This past Saturday, I bundled some friends who happen to be fellow cider nerds into the car to make the trek up to Albany for the Fourth Annual Gathering of the Farm Cideries. For a little background, this is a New York even that Nine Pin hosts yearly to celebrate the birthday of their own business, but also to celebrate a whole generation of young NY cideries that operate under New York's Farm Cidery license. Nine Pin was the first to open as an official NY Farm Cidery, so it makes all the sense in the world that they gather everyone to Albany. I love that these cider companies are forming a community and sharing their huge range of beverages with the public together. This is crucial cider education!
Each year, more cideries work under this license and are thus eligible to take part. This year around 17 cider companies participated by setting up a table, sampling, introducing and selling their ciders under one warehouse roof. That's one of the things I love about the gathering. Some of these operations are either quite young or quite small, and many self distribute to a very limited local area. This may be the only chance many people have to buy anything from Roger's Cideryard(https://www.facebook.com/RogersCideryard/), and it was assuredly my first tasting with Ithaca's newest cider producer: New York Cider Co. (https://www.facebook.com/NewYorkCiderCompany/).
When we arrived, about 20 minutes after doors were due to open, there was already a line stretching around the corner from the cidery's entrance. One of the things to note about Ninepin is their extensive and agile menu of limited release ciders. Several of these are only ever available in their tap room and only around for a short time. These run the gamut from this year's Ashmead's Kernel single-varietal to the wildly inventive such as their Blueberry Peach Cobbler. And I think their adventurousness has rubbed off on Albany's cider scene more generally, hence the folks waiting for doors to open on Saturday.
Once inside I tasted and chatted and listened to what other folks were saying about the sold-out event.
I didn't get to try everything; I never manage to, but I did find several things to take home. But here are four highlights of what I did get to try.
Nine Pin Ciderworks,
This is a soon to be officially released cider and it was astounding! Cascara is the berry of the coffee plant, but this cider struck me as tart and spicy more than anything else. This cider is the result of a collaboration between Nine Pin and Joe Bean Coffee Roasters. It uses Cascara Coffee Cherry Tea and the hulks of Bolivian Cascara fermented with New York State Apples. I bought a four pack of cans to take home because this spicy, fruity, high acid cider exhibits what I love about experimental ciders. The apple flavor remains present but does something new with these additional flavors.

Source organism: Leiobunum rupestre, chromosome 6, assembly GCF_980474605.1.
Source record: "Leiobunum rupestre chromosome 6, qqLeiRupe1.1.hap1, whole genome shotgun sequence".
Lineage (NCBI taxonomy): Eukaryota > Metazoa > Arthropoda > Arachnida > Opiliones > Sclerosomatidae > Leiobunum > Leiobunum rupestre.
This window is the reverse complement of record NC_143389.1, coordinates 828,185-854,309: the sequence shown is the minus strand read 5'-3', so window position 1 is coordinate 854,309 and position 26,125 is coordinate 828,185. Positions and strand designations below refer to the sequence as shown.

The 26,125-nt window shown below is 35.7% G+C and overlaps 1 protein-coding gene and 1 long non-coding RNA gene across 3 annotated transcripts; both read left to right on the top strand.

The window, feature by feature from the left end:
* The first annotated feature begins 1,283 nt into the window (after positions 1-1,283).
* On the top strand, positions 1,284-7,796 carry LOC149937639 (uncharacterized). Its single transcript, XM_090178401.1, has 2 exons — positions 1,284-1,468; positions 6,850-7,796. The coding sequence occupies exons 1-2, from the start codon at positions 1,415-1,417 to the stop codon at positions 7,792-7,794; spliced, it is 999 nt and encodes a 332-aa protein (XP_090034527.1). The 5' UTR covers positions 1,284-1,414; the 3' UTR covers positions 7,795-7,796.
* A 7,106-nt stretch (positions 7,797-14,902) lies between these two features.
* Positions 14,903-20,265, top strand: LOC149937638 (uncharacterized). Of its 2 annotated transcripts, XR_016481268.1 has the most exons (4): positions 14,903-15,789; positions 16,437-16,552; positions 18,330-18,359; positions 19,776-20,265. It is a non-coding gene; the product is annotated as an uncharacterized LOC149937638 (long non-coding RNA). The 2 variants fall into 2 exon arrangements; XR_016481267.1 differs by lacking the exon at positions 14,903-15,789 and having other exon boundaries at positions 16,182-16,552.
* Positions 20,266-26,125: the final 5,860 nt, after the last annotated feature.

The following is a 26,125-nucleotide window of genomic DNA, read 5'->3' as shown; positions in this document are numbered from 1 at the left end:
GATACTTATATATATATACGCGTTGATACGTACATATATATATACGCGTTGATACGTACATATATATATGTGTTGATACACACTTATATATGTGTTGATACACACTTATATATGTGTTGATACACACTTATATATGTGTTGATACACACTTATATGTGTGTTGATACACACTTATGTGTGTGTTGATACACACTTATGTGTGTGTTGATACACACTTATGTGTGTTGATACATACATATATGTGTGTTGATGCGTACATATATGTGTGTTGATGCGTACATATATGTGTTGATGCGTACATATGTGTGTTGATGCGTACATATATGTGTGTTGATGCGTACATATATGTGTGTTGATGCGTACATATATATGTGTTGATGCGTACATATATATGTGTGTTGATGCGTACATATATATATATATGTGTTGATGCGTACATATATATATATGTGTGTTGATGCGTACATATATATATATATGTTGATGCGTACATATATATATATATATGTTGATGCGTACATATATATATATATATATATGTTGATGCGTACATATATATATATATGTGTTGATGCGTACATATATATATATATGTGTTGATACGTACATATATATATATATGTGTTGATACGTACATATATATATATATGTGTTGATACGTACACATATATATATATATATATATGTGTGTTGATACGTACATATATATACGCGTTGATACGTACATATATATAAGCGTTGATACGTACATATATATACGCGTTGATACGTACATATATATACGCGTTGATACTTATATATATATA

Here's a link to Joe Bean and Nine Pin's Release party coming up soon on February 24th: https://www.facebook.com/events/147819415930296/
The official description reads:
A careful mix of apples from our family orchard, Fishkill Farms, was selected to make the hard cider in this bottle. Heirloom varieties, proper harvest timing, ecological farming, and traditional wine-making methods all come together in our cider. Our name is an homage to the farm's founder Henry Morenthau Jr., who served as Secretary of the Treasury under FDR. It also celebrates the revival of hard cider in America.
Other descriptors include, “Dry and unfiltered / orchard cider / traditional method” and a list of apples, “Hyslop crab / Granny Smith / Pink Lady / Old-Growth Golden Delicious / Jonamac”
Wow! Just wow! I've had other ciders by this maker, but nothing in the past year. They've really matured and this cider shows their best qualities. Yes, I'm fond of a cider with crab apples, but the maker has to do know what to do with them. Treasury Cider certainly does!
I love their introduction to this cider.
Think of lavender and you imagine rows of sun-kissed purple, with a gentle scent of Mediterranean summer evenings. Our Lavender Hops is created to capture the same sensation of warm, fragrant summertime. We infuse our traditional hard cider with a secret blend of hops and sweet lavender. This adds a mildly bitter complexity which, together with the citrus and floral undertones, combines to produce a unique flavour. Like a summer evening, Lavender Hops is mellow - perfect for cider and beer drinkers alike
This one sold out entirely at the event! I loved it and one of my cider compatriots did too. The lavender tastes herbal without being soapy. The cider has zesty high acid that always goes well with hops. Its a balanced and full bodied cider. Other fruit notes were tropical fruit and berries.
Descendant Cider Co.
The limited release Descendant Dry is introduced like this by the cidery,
DESCENDANT DRY (6.9%) - 2016 Harvest availableDry" has strong ripe apple aromas and bright acidity balanced with bittersweet tannin. It is medium body and bone dry. It also has bright appearance as a result of the aging process.
What I like about this cider is both its body and its balance. It has some zesty acidity, mild astringence, and soft tannins. It also had some floral and spicy characteristics that really add to its complexity. Yum! I also picked up a few of their other ciders for future tasting.
Overall, it was a wonderful day. Yes, there were cider donuts! Nine Pin Ciderworks really knows how to host this event well. They managed a big crowd and avoided many of the common pitfalls to such events. I had a fantastic time and only wish I could visit these cider folks more often.